Lyle W. Barnes and Quimby American Legion post honored at D.C. WWI memorial

Published: 23 May 2024

By Erin Rydgren
via the Cherokee Chronicle Times newspaper (IA) website

Lyle W Barnes framed

Lyle W. Barnes

At 5 pm Eastern Time (4 pm Central Time) every day, “Taps” is played at the National World War I Memorial in Washington, D.C., as a tribute to all who have served in the armed forces of the United States and especially to honor those who were killed in that conflict.

Lyle W. Barnes

This year, from Monday, May 26 through Saturday, June 1, 2024, Taps will be played in dedication to Quimby American Legion Post 398 and its namesake, Lyle W. Barnes. 

Barnes was only nineteen years old when he was killed in action in France during World War I.  He had been severely wounded in action while serving with the Rainbow Division in France in March 1918. A bullet passed through his shoulder, although he was fortunate that no bones were splintered. He was awarded the French War Cross for bravery in action. After his injury, he returned to duty and volunteered as a battalion scout, one of the most dangerous types of service.

 The Chronicle Times archives held an account written by Corporal Lawrence McCulla, noting that Barnes, along with Joe Dunn of Cherokee and Paul “Ole” Jensen served as volunteer scouts. “Their duties are to [disguise themselves] and, under cover of darkness, crawl out into No Man’s Land and gain information such as condition of boche entanglements, barbwire, his out-posts, position of machine guns, etc.”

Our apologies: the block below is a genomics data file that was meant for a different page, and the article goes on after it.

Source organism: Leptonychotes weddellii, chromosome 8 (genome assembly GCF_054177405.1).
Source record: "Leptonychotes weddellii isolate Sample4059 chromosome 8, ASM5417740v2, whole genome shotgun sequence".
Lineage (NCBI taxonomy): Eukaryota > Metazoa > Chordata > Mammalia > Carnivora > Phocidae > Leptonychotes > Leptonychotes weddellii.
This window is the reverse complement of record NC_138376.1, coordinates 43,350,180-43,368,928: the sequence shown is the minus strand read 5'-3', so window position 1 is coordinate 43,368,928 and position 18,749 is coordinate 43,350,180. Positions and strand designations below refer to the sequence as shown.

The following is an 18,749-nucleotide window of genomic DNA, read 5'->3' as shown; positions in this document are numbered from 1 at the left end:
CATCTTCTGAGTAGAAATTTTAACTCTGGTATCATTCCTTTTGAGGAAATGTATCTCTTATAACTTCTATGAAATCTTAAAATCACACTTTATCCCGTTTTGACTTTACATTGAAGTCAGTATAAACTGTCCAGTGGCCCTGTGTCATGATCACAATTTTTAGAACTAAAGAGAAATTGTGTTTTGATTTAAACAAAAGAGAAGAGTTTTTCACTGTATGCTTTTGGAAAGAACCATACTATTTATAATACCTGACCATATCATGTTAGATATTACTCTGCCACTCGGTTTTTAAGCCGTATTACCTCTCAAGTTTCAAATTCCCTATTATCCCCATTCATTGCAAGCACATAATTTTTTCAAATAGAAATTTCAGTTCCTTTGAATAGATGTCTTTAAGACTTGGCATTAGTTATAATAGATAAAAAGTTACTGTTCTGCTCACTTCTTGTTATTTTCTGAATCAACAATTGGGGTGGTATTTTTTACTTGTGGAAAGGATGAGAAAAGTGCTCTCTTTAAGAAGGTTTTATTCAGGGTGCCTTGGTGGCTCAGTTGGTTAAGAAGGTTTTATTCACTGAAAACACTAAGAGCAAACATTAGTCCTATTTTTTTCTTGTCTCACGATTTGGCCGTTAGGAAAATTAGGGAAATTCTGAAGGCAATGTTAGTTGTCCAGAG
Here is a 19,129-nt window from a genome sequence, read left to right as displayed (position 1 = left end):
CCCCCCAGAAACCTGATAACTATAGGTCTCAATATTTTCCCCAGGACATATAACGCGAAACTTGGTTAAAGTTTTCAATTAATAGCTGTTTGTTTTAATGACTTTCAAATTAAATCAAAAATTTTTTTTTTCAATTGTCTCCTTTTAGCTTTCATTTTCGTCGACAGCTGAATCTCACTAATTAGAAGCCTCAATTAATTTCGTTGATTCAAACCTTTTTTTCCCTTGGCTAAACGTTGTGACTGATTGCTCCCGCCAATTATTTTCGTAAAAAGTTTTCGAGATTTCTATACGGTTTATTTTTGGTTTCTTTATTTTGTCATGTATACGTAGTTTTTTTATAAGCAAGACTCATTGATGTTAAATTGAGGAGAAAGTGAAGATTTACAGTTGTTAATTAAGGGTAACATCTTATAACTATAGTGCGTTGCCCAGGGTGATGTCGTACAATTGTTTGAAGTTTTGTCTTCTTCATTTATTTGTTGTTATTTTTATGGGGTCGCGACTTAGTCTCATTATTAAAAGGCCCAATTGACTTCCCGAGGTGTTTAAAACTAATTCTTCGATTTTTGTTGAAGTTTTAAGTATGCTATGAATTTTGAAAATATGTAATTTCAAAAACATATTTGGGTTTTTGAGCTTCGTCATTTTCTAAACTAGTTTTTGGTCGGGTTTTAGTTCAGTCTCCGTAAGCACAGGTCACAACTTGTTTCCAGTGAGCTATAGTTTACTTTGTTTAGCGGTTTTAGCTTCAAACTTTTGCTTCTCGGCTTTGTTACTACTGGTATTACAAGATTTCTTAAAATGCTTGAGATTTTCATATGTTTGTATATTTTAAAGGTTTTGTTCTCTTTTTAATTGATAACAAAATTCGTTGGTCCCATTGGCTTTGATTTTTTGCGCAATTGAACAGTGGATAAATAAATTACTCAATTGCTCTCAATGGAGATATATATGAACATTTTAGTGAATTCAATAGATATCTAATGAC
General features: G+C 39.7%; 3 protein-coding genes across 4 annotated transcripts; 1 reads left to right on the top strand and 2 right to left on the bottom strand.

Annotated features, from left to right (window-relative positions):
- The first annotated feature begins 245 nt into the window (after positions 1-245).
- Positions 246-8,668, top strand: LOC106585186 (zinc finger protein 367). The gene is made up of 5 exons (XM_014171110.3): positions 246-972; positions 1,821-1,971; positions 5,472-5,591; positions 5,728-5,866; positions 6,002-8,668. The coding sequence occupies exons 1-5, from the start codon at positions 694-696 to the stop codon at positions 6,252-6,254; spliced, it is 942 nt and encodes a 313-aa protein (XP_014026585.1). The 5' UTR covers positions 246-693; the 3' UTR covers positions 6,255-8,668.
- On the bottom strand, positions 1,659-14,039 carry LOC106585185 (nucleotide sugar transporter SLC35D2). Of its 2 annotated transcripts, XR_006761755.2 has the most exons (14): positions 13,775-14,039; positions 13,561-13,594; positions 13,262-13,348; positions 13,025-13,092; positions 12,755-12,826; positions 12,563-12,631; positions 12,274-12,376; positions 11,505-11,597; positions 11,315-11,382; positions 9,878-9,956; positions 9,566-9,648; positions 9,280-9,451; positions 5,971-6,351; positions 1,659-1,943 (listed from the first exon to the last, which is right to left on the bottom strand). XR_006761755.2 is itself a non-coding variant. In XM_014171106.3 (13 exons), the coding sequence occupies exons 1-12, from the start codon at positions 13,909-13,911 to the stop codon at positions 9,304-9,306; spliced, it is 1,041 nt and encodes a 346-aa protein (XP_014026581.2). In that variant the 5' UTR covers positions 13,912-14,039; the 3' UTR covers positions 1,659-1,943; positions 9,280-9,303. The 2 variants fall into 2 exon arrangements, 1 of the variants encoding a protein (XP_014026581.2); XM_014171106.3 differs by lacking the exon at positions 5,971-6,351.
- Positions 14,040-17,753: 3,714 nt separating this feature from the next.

Barnes was killed in action on July 17. An official report confirmed his death on August 20, 1918. The Cherokee Times published two letters in 1919 that were sent to his grandmother, Kate Knight, regarding his service in France. Carl Kringle of Atlantic, Iowa, served as company clerk of M Company, and he wrote, “Barney (as we called him) was a boy whom everybody knew and liked, and if ever a man was deserving of commendation, he was, for he proved himself at all times a good soldier.” He noted that Barnes was “brave and fearless.”

Knight also received a letter of commendation from the division commander, 42nd Division, that had been sent to Barnes in 1918 but was never delivered. The Commander, James E. Thomas, Captain, NG Adjutant General for the 168th Infantry, commended his actions during the bombardment northeast of Suippes on the Champaign front when the division was subjected to “the most intense and concentrated artillery bombardment of the war.” 

The letter, penned by the Asst. Division Adjutant, noted, “I am directed by the division commander to inform you that your conduct on the occasion of the bombardment northeast of Suippes July 15, 1918, when you carried messages to your platoon headquarters, being wounded traveling down a shelled boyau but continuing and delivering the message intrusted to you, has been brought to his personal attention and he considers your performance of duty on this occasion worthy of the highest commendation. He regards your actions in the face of the enemy, gallant, and an example to your comrades in arms and characteristic of that splendid standard upon which the traditions of our military establishment are founded.

Read the entire article on the Cherokee Chronicle Times website .
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